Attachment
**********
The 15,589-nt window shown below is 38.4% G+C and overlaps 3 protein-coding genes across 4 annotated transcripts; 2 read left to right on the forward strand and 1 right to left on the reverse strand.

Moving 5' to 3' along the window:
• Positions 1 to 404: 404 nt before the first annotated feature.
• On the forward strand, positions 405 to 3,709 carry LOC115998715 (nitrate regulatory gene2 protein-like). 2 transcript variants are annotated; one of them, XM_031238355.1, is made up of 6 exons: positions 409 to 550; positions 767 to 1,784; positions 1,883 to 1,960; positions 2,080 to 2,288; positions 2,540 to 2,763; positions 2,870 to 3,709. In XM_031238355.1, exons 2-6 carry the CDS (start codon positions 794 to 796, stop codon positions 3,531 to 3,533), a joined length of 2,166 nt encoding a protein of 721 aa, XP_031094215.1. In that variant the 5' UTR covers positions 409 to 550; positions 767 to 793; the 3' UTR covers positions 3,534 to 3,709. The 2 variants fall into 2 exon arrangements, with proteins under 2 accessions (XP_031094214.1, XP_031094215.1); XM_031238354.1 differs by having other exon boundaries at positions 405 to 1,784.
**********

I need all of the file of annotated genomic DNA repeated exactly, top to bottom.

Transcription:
The 15,589-nt window shown below is 38.4% G+C and overlaps 3 protein-coding genes across 4 annotated transcripts; 2 read left to right on the forward strand and 1 right to left on the reverse strand.

Moving 5' to 3' along the window:
• Positions 1 to 404: 404 nt before the first annotated feature.
• On the forward strand, positions 405 to 3,709 carry LOC115998715 (nitrate regulatory gene2 protein-like). 2 transcript variants are annotated; one of them, XM_031238355.1, is made up of 6 exons: positions 409 to 550; positions 767 to 1,784; positions 1,883 to 1,960; positions 2,080 to 2,288; positions 2,540 to 2,763; positions 2,870 to 3,709. In XM_031238355.1, exons 2-6 carry the CDS (start codon positions 794 to 796, stop codon positions 3,531 to 3,533), a joined length of 2,166 nt encoding a protein of 721 aa, XP_031094215.1. In that variant the 5' UTR covers positions 409 to 550; positions 767 to 793; the 3' UTR covers positions 3,534 to 3,709. The 2 variants fall into 2 exon arrangements, with proteins under 2 accessions (XP_031094214.1, XP_031094215.1); XM_031238354.1 differs by having other exon boundaries at positions 405 to 1,784.